Topics From the Seder Night
Each week of this three-part series we will start with a different topic from the Passover Seder and journey through various sources and ideas related to the topic, concluding with a deeper understanding of that part of the seder. Topics will include karpas, the four cups, and Chad Gadya. Join us and then impress your fellow seder-goers with your knowledge.
Topics From the Seder Night: Lesson 1
KARPAS: TOPICS FROM THE SEDER NIGHT: This shiur begins with Karpas and a discussion of what that may actually be. It continues with the number of people who actually left Egypt and the significance of the number 60. Then the discussion moves to the 10 Commandments, and the language and text in which they were written. We will then move to Ezra and the Men of the Great Assembly, before moving back a few years to Mordechai and Esther and Achashverosh’s party.
Topics From the Seder Night: Lesson 2
CUPS OF WINE: TOPICS FROM THE SEDER NIGHT: One must drink four (or five) cups of wine on Seder night. We will begin with the danger involved in drinking four cups, and what to do to avoid mazikin. We will discuss superstition in Judaism and whether or not Jews are subject to Mazal. Do astrologers know the future according to Judaism? Why do we always wish people “Mazal Tov” if we don’t beleive in mazal. What can happen if someone has bad mazal? And why is there a special blessing recited in a shiva house for Rabban Gamliel?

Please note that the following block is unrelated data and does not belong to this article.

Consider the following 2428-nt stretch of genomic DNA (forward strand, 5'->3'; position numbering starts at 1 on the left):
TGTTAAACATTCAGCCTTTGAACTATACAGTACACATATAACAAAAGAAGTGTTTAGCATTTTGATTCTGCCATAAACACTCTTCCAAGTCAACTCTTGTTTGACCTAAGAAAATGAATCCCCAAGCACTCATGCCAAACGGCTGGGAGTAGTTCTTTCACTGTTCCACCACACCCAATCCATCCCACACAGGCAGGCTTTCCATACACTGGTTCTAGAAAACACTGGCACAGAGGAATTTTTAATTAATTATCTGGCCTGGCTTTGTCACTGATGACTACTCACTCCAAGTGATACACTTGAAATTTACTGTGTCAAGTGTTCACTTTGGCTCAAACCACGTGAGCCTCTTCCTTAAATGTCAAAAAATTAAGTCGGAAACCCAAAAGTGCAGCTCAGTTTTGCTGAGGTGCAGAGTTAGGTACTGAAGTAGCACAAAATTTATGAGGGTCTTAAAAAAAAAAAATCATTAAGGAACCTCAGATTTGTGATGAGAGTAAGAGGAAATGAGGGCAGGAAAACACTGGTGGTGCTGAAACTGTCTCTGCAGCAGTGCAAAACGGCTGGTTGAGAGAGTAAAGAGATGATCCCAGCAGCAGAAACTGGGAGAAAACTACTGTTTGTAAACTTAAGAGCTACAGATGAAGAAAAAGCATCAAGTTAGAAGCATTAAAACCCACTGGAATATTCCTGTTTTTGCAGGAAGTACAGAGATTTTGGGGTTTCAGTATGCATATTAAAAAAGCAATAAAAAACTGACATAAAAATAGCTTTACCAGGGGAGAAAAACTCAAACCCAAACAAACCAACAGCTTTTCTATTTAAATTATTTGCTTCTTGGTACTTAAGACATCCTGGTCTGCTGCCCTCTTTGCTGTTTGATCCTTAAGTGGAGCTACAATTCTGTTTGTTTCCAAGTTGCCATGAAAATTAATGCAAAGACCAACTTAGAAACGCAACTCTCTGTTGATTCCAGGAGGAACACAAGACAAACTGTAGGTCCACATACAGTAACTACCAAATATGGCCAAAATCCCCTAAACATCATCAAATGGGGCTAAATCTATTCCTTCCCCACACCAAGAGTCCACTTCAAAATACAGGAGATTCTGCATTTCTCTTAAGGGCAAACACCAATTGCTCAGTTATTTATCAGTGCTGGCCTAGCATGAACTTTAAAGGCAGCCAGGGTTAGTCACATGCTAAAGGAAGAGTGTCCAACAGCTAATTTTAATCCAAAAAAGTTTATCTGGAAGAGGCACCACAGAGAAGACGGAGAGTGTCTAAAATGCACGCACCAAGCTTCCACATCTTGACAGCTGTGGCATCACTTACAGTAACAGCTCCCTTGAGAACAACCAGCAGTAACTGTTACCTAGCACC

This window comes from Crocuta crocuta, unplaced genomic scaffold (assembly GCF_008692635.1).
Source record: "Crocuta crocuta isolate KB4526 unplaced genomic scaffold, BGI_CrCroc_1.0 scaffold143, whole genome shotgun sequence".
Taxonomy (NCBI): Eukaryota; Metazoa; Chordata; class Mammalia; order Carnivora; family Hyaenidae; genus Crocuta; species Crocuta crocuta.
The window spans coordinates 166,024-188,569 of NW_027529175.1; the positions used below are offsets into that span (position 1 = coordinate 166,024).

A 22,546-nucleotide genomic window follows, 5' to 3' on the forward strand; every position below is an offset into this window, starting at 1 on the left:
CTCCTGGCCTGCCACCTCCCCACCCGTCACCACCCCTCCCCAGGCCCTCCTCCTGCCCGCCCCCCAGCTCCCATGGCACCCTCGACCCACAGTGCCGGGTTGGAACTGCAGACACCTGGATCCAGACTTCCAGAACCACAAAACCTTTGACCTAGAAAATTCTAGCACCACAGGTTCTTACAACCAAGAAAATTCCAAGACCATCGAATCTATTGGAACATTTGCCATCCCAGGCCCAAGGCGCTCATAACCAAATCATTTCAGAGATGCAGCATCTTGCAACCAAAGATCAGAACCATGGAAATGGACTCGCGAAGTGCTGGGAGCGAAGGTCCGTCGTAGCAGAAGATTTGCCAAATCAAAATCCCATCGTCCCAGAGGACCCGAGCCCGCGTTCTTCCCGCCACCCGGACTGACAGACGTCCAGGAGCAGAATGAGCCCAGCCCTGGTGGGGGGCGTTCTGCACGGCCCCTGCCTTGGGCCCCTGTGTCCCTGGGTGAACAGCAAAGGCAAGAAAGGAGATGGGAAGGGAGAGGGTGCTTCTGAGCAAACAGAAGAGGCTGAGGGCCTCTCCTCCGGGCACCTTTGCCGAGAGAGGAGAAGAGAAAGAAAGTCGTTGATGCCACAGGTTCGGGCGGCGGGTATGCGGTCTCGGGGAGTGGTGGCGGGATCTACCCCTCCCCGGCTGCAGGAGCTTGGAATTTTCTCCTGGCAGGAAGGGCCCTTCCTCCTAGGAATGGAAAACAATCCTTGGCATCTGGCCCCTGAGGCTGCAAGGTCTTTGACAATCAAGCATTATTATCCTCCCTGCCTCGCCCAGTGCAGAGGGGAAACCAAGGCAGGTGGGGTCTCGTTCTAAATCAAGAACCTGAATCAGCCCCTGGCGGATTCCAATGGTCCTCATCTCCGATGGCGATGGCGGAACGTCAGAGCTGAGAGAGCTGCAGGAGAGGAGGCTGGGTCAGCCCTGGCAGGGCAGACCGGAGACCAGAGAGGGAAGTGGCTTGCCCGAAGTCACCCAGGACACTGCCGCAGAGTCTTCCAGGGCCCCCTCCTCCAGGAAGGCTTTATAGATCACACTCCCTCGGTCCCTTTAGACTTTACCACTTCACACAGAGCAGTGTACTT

Topics From the Seder Night: Lesson 3
CHAD GADYA: TOPICS FROM THE SEDER NIGHT: We will beging this shiur where the seder ends, with the song of the one kid (goat), Chad Gadya. We will look at (one of) the Vilna Gaon’s commentaries on this song, and see how it relates to Yaakov and Esav. Then we will jump to the two goats of Yom Kippur, one for G-d and one for Azazel. Yom Kippur was the only day when the Cohen Gadol (High Priest) would enter the Holy of Holies, but before he did so he had to change his clothes. The other priests would hold a curtain around him for modesty, as he changed. The halakha of curtains for modesty appears in Shulhan Arukh (and is relevant for issues such as mezuzot in the bedroom). Interestingly, the concept of curtains, or mechitza, does not appear in the Shulhan Arukh in relation to a Synagogue or prayer. The concept of a mechitza in a Shul is derived from the Rambam, but in Hilkhot Sukkot. This is based on a balcony which was built in the Temple during Sukkot, to separate the men and women. The source for this is a description of a funeral, where men and women were separated. But whose funeral does the prophet refer to? For that we will return to the very end of Chad Gadya.
Rabbi David Sedley lives in Jerusalem with his wife and six children. He was born and raised in New Zealand before making Aliya in 1992. He left Israel temporarily (for eight years) to serve as a communal Rabbi in Scotland and England and returned to Israel in 2004. He has translated Rabbeinu Yonah's commentary on Pirkei Avos and is the co-author of Sefiros: Spiritual Refinement Through Counting the Omer (both Judaica Press). Over the years Rabbi Sedley has worked as a journalist, a translator, a video director and in online reputation management. He also writes a weekly Torah blog on the Times of Israel.